MONEY ADVICE: The markets have always gone up and down, but what's different today is that television, radio and the internet tell us about every crisis, virtually as it happens.
MONEY ADVICE: The markets have always gone up and down, but what's different today is that television, radio and the internet tell us about every crisis, virtually as it happens. Morsa Images

The market is volatile, but is that anything new?

AS WE sit at the start of 2019 it can seem that there's plenty to worry about. We're seeing headlines about falling property values, sharemarket jitters and a whole host of other issues from Brexit to our upcoming federal election.

So how do we, as investors, handle the current spate of market volatility and media hype?

The answer lies in understanding that the world has always been incredibly volatile.

History is peppered with natural disasters, multiple wars, any number of great depressions, and at any given time there have always been nations at loggerheads.

The fact is, things have always gone up and down. What's different today is that television, radio and the internet tell us about every crisis, virtually as it happens.

The world is not actually a bad place. Yes, I know there are troublesome issues with the Trump administration, and we face serious concerns over global warming. But something's always been in trouble on this planet we live on.

That's why it's so important to approach investing with commonsense.

There's a lot to be positive about. The world population is growing. More people are in the middle classes - hundreds of millions of people. They're all spending, and living longer. That's good for companies that supply products and services, which in the long run is good for share prices. A growing population is also good for property values.

The trick is not to become overly paranoid about too much information and think that everything is different these days. Everything is not different. Retain your composure and keep investing for the long term through a diverse mix of investments.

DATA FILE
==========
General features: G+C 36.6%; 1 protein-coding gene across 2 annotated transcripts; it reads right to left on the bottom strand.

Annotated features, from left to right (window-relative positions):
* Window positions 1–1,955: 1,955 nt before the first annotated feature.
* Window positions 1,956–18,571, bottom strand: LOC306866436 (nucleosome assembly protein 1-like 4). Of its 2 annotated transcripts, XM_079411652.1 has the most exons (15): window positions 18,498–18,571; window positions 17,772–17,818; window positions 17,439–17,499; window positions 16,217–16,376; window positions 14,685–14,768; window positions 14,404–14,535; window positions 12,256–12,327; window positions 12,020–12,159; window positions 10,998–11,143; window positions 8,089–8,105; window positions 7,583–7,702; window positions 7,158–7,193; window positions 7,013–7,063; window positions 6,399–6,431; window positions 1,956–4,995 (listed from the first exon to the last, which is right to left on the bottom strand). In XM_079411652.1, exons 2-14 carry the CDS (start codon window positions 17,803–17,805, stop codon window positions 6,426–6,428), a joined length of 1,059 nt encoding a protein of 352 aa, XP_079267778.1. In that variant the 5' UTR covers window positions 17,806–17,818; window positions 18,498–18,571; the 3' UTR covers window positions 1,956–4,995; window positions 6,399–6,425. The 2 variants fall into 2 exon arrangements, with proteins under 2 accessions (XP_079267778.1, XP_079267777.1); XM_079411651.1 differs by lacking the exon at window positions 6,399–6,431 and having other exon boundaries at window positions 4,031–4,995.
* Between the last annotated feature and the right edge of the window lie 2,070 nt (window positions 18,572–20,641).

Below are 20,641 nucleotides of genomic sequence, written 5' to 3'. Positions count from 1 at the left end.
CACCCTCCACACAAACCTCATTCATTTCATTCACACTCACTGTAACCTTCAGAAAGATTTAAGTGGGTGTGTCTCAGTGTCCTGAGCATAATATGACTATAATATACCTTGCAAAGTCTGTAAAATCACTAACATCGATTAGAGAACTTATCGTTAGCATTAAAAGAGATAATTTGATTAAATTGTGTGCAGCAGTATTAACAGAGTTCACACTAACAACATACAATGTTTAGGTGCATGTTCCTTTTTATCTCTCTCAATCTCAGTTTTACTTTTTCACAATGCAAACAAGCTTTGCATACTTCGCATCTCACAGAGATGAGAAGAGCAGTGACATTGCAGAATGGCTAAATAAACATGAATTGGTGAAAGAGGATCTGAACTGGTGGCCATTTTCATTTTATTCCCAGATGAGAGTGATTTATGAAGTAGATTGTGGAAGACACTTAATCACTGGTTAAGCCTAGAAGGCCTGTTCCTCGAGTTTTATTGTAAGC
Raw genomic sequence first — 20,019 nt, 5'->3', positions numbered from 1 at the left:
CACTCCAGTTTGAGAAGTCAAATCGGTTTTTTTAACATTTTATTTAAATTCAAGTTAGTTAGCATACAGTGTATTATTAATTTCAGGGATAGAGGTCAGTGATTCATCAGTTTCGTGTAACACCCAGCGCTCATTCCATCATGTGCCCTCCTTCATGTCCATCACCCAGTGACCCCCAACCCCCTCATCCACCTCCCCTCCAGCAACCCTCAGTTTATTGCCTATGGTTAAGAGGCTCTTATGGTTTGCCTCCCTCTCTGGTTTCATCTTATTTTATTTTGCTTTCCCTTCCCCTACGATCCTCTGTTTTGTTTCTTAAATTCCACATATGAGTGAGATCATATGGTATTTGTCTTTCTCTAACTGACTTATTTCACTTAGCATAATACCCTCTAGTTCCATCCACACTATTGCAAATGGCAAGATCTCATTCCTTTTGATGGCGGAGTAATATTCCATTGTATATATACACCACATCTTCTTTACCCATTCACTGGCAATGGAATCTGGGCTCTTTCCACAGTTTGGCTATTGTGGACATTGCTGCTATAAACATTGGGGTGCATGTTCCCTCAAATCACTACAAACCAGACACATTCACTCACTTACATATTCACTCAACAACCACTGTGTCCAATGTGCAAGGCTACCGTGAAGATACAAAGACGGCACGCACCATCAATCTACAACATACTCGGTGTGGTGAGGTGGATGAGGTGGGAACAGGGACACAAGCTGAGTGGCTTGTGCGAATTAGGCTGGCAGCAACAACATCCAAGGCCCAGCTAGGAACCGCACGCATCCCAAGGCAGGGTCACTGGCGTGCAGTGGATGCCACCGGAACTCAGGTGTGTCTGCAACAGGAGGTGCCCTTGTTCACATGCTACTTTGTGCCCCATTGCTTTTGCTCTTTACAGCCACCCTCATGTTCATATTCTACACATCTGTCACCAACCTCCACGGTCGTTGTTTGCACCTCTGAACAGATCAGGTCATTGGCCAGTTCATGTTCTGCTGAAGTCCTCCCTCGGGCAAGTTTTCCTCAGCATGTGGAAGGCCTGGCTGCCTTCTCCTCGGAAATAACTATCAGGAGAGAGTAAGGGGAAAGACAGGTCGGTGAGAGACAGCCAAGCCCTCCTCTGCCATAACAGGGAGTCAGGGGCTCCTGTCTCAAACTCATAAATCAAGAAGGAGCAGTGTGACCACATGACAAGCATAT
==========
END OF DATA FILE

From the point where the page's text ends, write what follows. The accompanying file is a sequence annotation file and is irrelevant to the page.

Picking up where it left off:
Different asset classes move in different directions at various times. No one can exactly predict when markets will hit a high or a low. But with a blend of investments, you won't feel the full impact when one market falls. When markets are underperforming, use this as an opportunity to top up your portfolio.

It pays to diversify across countries as well as asset classes.

We tend to have a bias towards investing within Australia. However, Australia represents a tiny fraction of the global economy, and you can take advantage of a world of opportunities not available on our own shores by investing through a managed fund.

One of the great innovations of our time is the availability of extremely low cost managed funds that allow investors to build a diversified portfolio of assets with exposure to local and international markets. You get the benefit of automatic portfolio rebalancing and transparency of the underlying investments. It's an easy and inexpensive way to invest without concerns about whether now is the 'right time' to head into any particular market.

Paul Clitheroe is Chairman of InvestSMART, Chairman of the Australian Government Financial Literacy Board and chief commentator for Money Magazine.